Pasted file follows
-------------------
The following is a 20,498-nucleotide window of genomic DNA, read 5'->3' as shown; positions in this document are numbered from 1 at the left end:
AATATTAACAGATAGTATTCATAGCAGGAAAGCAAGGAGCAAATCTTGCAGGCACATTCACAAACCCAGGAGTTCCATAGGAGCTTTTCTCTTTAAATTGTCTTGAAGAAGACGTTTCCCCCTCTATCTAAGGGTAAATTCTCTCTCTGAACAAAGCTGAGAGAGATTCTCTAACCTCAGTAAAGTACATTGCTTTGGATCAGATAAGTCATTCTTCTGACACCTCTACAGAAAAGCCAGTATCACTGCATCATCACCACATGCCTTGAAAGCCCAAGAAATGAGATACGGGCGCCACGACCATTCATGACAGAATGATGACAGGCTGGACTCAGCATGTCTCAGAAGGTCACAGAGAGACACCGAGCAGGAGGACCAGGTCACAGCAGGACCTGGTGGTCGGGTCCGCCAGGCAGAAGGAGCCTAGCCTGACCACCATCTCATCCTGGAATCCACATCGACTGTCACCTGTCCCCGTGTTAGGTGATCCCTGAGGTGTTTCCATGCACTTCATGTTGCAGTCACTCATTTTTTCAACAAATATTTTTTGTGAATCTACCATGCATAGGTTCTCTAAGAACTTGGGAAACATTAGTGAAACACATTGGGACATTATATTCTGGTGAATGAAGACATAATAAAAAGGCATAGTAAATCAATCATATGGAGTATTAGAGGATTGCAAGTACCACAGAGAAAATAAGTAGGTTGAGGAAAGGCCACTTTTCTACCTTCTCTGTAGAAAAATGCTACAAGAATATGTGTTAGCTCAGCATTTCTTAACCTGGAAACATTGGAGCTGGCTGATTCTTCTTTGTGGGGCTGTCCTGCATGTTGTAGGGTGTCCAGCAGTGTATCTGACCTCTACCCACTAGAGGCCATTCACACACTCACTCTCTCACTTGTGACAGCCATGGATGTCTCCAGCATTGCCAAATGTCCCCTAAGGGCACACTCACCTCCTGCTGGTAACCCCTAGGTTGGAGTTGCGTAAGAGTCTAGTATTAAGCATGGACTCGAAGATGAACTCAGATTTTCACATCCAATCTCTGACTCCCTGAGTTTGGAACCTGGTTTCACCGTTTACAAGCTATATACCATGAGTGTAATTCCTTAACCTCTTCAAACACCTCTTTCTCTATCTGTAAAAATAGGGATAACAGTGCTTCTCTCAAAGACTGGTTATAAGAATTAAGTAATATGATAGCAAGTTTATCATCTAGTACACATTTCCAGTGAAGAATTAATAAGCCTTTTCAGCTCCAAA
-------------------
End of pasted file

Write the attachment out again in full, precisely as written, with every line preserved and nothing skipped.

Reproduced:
The following is a 20,498-nucleotide window of genomic DNA, read 5'->3' as shown; positions in this document are numbered from 1 at the left end:
AATATTAACAGATAGTATTCATAGCAGGAAAGCAAGGAGCAAATCTTGCAGGCACATTCACAAACCCAGGAGTTCCATAGGAGCTTTTCTCTTTAAATTGTCTTGAAGAAGACGTTTCCCCCTCTATCTAAGGGTAAATTCTCTCTCTGAACAAAGCTGAGAGAGATTCTCTAACCTCAGTAAAGTACATTGCTTTGGATCAGATAAGTCATTCTTCTGACACCTCTACAGAAAAGCCAGTATCACTGCATCATCACCACATGCCTTGAAAGCCCAAGAAATGAGATACGGGCGCCACGACCATTCATGACAGAATGATGACAGGCTGGACTCAGCATGTCTCAGAAGGTCACAGAGAGACACCGAGCAGGAGGACCAGGTCACAGCAGGACCTGGTGGTCGGGTCCGCCAGGCAGAAGGAGCCTAGCCTGACCACCATCTCATCCTGGAATCCACATCGACTGTCACCTGTCCCCGTGTTAGGTGATCCCTGAGGTGTTTCCATGCACTTCATGTTGCAGTCACTCATTTTTTCAACAAATATTTTTTGTGAATCTACCATGCATAGGTTCTCTAAGAACTTGGGAAACATTAGTGAAACACATTGGGACATTATATTCTGGTGAATGAAGACATAATAAAAAGGCATAGTAAATCAATCATATGGAGTATTAGAGGATTGCAAGTACCACAGAGAAAATAAGTAGGTTGAGGAAAGGCCACTTTTCTACCTTCTCTGTAGAAAAATGCTACAAGAATATGTGTTAGCTCAGCATTTCTTAACCTGGAAACATTGGAGCTGGCTGATTCTTCTTTGTGGGGCTGTCCTGCATGTTGTAGGGTGTCCAGCAGTGTATCTGACCTCTACCCACTAGAGGCCATTCACACACTCACTCTCTCACTTGTGACAGCCATGGATGTCTCCAGCATTGCCAAATGTCCCCTAAGGGCACACTCACCTCCTGCTGGTAACCCCTAGGTTGGAGTTGCGTAAGAGTCTAGTATTAAGCATGGACTCGAAGATGAACTCAGATTTTCACATCCAATCTCTGACTCCCTGAGTTTGGAACCTGGTTTCACCGTTTACAAGCTATATACCATGAGTGTAATTCCTTAACCTCTTCAAACACCTCTTTCTCTATCTGTAAAAATAGGGATAACAGTGCTTCTCTCAAAGACTGGTTATAAGAATTAAGTAATATGATAGCAAGTTTATCATCTAGTACACATTTCCAGTGAAGAATTAATAAGCCTTTTCAGCTCCAAA